After the embarrassing defeat of the Peninsula campaign, Lincoln had turned to Pope as a man more inclined to offensive intent than the over-cautious McClellan and tasked him with the defence of Washington and the Shenandoah Valley as well cutting the strategic Virginia Railroad connecting Gordonsville and Lynchburg in order to draw Lee out from the defences of Richmond. Campaigning in the Shenandoah had been in progress for 6 months, with the Confederate forces under the command of Thomas “Stonewall” Jackson, a former mathematics professor. Despite his poor performance in the Seven Days, Jackson had enjoyed huge success in the Shenandoah, where his small force of 17,000 had defended the rich farmlands from three separate Union armies, each larger than his own, totalling  more than 53,000 men. At the battles of Kernstown, Front Royal, Winchester, Cross Keys and Port Republic Jackson’s tiny force had consistently out-fought, out-marched and out-thought the Union forces, inflicting many casualties and stealing so many supplies from the enemy that the commander of the largest Union force, the hapless Gen Nathaniel Banks, was known to the rebel troops as “Quartermaster Banks”.

From an early point in the campaign, Pope showed that he had very different ideas on the prosecution of war from McClellan, believing that the consequences of rebellion should be brought home to civilians found to be aiding or sympathetic to the rebels. He ordered that any house from which shots were fired at Union troops be burned and its occupants taken as POW’s and that his officers be given licence to arrest any male civilian they considered “disloyal”. In addition he ordered that his army subsist from the land when in rebel areas, handing over worthless vouchers in payment, a system that rapidly degenerated into a licence for theft by his men. This caused outrage in the South where the press dubbed him “Miscreant Pope”.

Pope opened the campaign by concentrating his forces near Cedar Mountain, preparing to attack Gordonsville, while Jackson marched from the Valley and attempted to interdict him by occupying Culpepper Courthouse and Lee prepared to take the Army of Northern Virginia north from the defences of Richmond to confront Pope. On the 9th Aug at the battle of Cedar Mountain, 16,000 confederates under Jackson met and defeated 8,000 Union men under Banks, inflicting 2,400 casualties, but had to withdraw to Gordonsville after Pope brought up his main force. On Aug 13th, upon hearing that McClellan was evacuating his force from Harrison’s landing, Lee made his move and advanced to the Rappahannock river in the hope of confronting Pope before McClellan could reinforce him.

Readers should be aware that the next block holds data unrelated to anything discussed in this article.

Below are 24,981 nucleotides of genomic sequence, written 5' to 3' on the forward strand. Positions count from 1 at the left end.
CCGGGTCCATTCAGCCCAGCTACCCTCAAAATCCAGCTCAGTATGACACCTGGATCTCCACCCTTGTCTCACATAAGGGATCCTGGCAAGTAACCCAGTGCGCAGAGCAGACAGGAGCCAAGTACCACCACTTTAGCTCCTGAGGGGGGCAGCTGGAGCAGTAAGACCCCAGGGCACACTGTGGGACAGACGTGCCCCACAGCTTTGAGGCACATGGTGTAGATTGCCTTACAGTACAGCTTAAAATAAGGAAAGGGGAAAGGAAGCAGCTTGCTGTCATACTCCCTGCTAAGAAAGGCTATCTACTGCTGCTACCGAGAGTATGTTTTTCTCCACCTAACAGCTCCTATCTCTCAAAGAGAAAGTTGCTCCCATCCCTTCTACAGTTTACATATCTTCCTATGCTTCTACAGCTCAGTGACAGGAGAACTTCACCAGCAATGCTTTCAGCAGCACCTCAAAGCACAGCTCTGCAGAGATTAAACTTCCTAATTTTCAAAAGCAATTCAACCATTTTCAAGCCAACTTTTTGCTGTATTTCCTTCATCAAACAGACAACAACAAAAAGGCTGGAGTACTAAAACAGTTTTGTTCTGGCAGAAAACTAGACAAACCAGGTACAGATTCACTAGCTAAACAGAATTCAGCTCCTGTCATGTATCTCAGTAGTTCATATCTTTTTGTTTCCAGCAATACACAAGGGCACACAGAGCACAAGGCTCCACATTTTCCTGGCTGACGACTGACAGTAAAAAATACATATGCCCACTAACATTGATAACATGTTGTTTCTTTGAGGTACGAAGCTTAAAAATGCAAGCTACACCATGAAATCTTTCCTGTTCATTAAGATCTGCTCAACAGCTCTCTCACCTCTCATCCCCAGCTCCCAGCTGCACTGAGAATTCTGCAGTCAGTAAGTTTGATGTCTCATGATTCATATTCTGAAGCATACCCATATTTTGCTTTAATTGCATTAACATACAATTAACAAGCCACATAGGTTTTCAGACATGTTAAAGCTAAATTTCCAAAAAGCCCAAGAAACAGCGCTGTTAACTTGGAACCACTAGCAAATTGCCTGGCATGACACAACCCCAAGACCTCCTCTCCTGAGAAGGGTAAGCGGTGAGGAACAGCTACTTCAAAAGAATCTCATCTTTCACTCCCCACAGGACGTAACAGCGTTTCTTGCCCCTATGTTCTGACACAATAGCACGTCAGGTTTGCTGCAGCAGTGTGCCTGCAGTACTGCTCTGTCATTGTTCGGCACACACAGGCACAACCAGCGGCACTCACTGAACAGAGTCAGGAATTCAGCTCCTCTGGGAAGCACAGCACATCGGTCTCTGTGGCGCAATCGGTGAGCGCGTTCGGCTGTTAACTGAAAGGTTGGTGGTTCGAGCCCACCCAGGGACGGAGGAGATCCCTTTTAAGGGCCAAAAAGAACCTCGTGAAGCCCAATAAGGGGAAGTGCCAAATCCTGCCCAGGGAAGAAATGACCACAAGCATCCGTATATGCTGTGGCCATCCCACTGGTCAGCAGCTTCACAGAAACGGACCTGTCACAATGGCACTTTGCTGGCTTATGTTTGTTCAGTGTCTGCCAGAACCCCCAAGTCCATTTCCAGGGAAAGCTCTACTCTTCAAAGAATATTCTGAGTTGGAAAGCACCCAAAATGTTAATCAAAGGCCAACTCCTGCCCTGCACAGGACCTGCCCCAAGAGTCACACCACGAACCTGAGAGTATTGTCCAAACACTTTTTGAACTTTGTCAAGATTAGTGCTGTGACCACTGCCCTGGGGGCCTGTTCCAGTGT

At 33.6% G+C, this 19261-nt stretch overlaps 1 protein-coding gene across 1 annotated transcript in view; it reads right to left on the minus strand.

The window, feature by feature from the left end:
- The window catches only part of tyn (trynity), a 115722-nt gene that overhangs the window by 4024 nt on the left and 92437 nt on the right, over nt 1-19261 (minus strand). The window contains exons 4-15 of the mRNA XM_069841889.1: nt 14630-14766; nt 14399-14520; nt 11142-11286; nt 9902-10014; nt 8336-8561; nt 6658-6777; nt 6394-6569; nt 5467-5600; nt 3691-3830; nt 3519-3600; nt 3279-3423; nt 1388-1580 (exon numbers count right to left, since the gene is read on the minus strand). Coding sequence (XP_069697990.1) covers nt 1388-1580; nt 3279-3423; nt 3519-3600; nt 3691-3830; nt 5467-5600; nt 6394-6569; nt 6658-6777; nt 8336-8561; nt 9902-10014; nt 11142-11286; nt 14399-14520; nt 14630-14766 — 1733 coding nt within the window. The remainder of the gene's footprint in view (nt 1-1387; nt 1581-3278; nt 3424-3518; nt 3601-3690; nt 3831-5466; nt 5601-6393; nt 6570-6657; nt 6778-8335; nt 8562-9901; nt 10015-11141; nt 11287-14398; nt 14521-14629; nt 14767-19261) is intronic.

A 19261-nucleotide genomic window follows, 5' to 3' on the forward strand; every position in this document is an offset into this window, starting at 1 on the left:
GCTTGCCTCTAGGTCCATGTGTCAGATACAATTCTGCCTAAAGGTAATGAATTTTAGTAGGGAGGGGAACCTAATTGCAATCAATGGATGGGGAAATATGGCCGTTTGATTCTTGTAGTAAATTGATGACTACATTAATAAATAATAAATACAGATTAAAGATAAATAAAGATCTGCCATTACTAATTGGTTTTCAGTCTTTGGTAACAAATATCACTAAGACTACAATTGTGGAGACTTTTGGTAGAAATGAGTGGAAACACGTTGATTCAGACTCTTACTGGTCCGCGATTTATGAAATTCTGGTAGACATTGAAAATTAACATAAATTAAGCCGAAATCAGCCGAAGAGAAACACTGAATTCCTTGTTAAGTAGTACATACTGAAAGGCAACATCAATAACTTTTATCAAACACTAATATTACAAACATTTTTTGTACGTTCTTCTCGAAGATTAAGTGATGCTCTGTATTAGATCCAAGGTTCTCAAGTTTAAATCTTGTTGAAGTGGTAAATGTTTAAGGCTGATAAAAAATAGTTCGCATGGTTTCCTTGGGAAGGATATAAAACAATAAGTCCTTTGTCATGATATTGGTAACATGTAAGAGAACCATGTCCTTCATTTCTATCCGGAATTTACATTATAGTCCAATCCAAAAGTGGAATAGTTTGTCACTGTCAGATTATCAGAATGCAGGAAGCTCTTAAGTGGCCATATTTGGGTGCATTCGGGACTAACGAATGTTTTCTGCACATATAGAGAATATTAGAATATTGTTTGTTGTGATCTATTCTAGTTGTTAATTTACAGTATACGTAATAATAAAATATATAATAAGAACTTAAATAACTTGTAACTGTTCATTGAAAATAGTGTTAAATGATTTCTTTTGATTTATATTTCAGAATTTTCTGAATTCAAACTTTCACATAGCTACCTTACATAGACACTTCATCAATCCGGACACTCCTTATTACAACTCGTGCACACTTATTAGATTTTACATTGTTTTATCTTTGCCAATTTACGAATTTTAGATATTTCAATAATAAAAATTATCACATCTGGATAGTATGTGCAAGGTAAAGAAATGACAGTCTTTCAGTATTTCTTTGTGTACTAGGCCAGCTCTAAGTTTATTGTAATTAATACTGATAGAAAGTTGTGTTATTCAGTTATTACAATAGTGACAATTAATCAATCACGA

As Pope moved south along the Orange and Alexandria railroad to confront Lee, resulting in a series of inconclusive skirmishes around Rappahannock Station, Stonewall succeeded in getting behind Pope’s force and on 27th Aug captured and destroyed the gigantic Union supply depot at Manassas Junction, causing Pope to abruptly disengage and move north to confront him. The following day, the 28th Aug, one whole wing of Lee’s army under Gen James Longstreet, 28,000 strong, attacked the small Union of force of 5,000 guarding Thoroughfare Gap, scattering them and allowing Longstreet to reinforce Stonewall – with dire consequences for Pope as he had now allowed two significant portions of Lee’s army to unite against him.

Two days later, Stonewall made an attempt to lure Pope into battle by attacking part of his army along the Warrenton Turnpike, about two miles to the west of the stone bridge over Bull Run, where the war’s first battle had been fought. As Pope brought up his main force, 62,000 strong, Longstreet approached from Thoroughfare Gap and brought the Confederate force to 50,000 setting the scene for the 2nd battle of Manassas (2nd Bull Run). Jackson deployed along an unfinished railway embankment and prepared for the attack. Unaware of how close Longstreet was, Pope was convinced he had trapped Jackson and launched an assault against the embankment, with heavy losses on both sides. As Longstreet arrived early the afternoon, he threw his 25,000 men against the Union forces recovering from the morning assault against Jackson and sent them reeling back across the old 1st Manassas battlefield and over Bull Run where they established fresh defensive positions. The Union lost 10,000 casualties, against just 1,300 Confederate – a crushing Confederate victory.